Developing and evaluating national severity distributions for use in Burden of Disease studies: a case study of cancers in Scotland

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Grant Wyper
Ian Grant
Eilidh Fletcher
Gerry McCartney
Diane Stockton
Published online: Nov 19, 2019


Background
Increasingly Burden of Disease (BOD) measures are being used to influence policy decisions because they summarise health loss in an equitable manner. An important part of producing non-fatal BOD estimates are severity distributions (SDs). The Global Burden of Disease (GBD) study use the same SDs across countries due to a lack of available data.


Aim
To develop and assess the impact of national SDs compared with GBD worldwide severity distributions for 21 cancer types.


Methods
Patient-level records from the Scottish Cancer Registry for 21 cancers were obtained and linked to death registrations. We estimated prevalent cancer cases for 2016 and assigned each case to one of four phases (diagnosis and treatment; controlled; metastatic; and terminal) using GBD 2016 study definitions. SDs were calculated by considering relative proportions. The impact of choice of SDs was evaluated by comparing relative differences between weighted-average disability weights (DW) derived using GBD 2016 worldwide SDs with those derived from Scottish SDs.


Results
For the majority of cancers the most prevalent phase was the controlled phase, which contributed a higher proportion than the combined proportion from the other three phases across all cancers except mesothelioma. Differences in the composition of severity meant that most point-estimates of Scottish severity proportions were out-with the 95% uncertainty intervals. These differences resulted in overestimates of weighted-average DWs based on GBD 2016 worldwide SDs (17 out of 21 cancer types). The largest relative overestimates were for gallbladder and biliary tract cancer, oesophageal cancer and pancreatic cancer (71%, 32% and 31% higher respectively).


Conclusion
These findings illustrate a systematic bias introduced by using worldwide SDs. Current non-fatal BOD estimates should not be interpreted too precisely when comparing populations when they rely on data inputs from other countries. It is essential to ensure that any estimates are based upon country-specific data as far as possible.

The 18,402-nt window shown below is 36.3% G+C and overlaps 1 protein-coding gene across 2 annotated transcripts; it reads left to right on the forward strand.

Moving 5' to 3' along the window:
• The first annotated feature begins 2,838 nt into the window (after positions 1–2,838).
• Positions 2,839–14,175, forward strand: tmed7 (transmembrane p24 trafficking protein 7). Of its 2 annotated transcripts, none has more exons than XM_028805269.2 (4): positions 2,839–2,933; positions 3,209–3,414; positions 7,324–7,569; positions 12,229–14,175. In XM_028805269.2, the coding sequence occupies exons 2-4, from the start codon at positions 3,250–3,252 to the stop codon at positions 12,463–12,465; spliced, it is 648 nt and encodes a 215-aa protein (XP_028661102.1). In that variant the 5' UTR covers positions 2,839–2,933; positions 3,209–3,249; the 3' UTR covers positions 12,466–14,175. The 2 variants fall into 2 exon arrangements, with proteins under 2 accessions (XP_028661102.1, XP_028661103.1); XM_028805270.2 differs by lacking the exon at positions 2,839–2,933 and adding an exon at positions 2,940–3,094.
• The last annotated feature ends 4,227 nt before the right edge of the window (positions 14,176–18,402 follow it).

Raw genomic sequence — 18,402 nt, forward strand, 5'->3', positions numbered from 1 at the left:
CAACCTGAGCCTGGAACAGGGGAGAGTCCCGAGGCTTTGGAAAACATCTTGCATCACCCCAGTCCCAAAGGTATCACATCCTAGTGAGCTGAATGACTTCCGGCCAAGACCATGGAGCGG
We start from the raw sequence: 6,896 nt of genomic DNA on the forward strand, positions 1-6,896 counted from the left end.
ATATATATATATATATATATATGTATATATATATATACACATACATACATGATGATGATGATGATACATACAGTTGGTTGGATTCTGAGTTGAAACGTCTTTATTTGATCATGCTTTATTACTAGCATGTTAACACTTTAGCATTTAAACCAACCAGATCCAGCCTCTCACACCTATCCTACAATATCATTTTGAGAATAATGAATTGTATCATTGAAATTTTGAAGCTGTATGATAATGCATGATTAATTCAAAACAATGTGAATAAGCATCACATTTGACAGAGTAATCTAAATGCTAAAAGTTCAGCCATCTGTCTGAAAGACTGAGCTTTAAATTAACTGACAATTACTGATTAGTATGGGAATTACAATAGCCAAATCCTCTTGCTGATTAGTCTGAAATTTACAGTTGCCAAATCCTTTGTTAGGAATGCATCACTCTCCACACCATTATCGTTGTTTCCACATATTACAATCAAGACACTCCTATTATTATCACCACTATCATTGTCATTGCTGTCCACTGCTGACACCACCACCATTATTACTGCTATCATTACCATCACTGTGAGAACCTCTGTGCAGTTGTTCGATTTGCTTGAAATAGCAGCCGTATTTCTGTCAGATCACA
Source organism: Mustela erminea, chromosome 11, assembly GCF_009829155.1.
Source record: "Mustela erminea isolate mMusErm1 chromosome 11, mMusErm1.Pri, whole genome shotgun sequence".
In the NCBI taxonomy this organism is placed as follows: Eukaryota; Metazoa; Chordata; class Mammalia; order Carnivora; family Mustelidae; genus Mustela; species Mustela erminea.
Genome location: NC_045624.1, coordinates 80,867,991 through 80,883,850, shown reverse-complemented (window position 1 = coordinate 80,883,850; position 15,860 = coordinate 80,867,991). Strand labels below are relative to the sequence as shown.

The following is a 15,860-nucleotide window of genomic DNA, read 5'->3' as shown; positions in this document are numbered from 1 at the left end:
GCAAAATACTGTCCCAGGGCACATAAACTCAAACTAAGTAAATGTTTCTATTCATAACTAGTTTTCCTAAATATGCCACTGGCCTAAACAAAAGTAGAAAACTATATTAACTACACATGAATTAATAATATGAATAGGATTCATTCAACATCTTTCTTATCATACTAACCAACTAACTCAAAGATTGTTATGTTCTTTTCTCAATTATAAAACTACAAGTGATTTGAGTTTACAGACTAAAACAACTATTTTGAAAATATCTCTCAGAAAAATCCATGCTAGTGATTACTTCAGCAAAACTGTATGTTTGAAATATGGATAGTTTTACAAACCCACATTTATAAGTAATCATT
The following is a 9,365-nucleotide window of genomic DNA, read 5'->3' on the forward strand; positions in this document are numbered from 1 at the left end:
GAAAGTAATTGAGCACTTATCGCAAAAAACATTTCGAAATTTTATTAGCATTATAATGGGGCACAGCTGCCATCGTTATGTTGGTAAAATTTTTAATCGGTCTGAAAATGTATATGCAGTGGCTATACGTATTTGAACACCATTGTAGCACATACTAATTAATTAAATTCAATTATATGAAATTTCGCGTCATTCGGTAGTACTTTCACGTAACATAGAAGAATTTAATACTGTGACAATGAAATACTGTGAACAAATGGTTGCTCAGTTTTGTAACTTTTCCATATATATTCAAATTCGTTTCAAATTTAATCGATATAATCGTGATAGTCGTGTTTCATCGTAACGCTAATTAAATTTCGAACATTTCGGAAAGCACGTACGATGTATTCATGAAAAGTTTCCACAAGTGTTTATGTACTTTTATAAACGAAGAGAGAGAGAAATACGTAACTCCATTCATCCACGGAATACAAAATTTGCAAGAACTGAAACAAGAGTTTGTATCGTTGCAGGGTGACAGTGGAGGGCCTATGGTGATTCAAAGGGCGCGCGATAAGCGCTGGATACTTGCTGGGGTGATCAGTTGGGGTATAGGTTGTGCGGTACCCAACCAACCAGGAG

Background

Increasingly Burden of Disease (BOD) measures are being used to influence policy decisions because they summarise health loss in an equitable manner. An important part of producing non-fatal BOD estimates are severity distributions (SDs). The Global Burden of Disease (GBD) study use the same SDs across countries due to a lack of available data.

Aim

To develop and assess the impact of national SDs compared with GBD worldwide severity distributions for 21 cancer types.

Methods

Patient-level records from the Scottish Cancer Registry for 21 cancers were obtained and linked to death registrations. We estimated prevalent cancer cases for 2016 and assigned each case to one of four phases (diagnosis and treatment; controlled; metastatic; and terminal) using GBD 2016 study definitions. SDs were calculated by considering relative proportions. The impact of choice of SDs was evaluated by comparing relative differences between weighted-average disability weights (DW) derived using GBD 2016 worldwide SDs with those derived from Scottish SDs.

Results

For the majority of cancers the most prevalent phase was the controlled phase, which contributed a higher proportion than the combined proportion from the other three phases across all cancers except mesothelioma. Differences in the composition of severity meant that most point-estimates of Scottish severity proportions were out-with the 95% uncertainty intervals. These differences resulted in overestimates of weighted-average DWs based on GBD 2016 worldwide SDs (17 out of 21 cancer types). The largest relative overestimates were for gallbladder and biliary tract cancer, oesophageal cancer and pancreatic cancer (71%, 32% and 31% higher respectively).

Conclusion

These findings illustrate a systematic bias introduced by using worldwide SDs. Current non-fatal BOD estimates should not be interpreted too precisely when comparing populations when they rely on data inputs from other countries. It is essential to ensure that any estimates are based upon country-specific data as far as possible.

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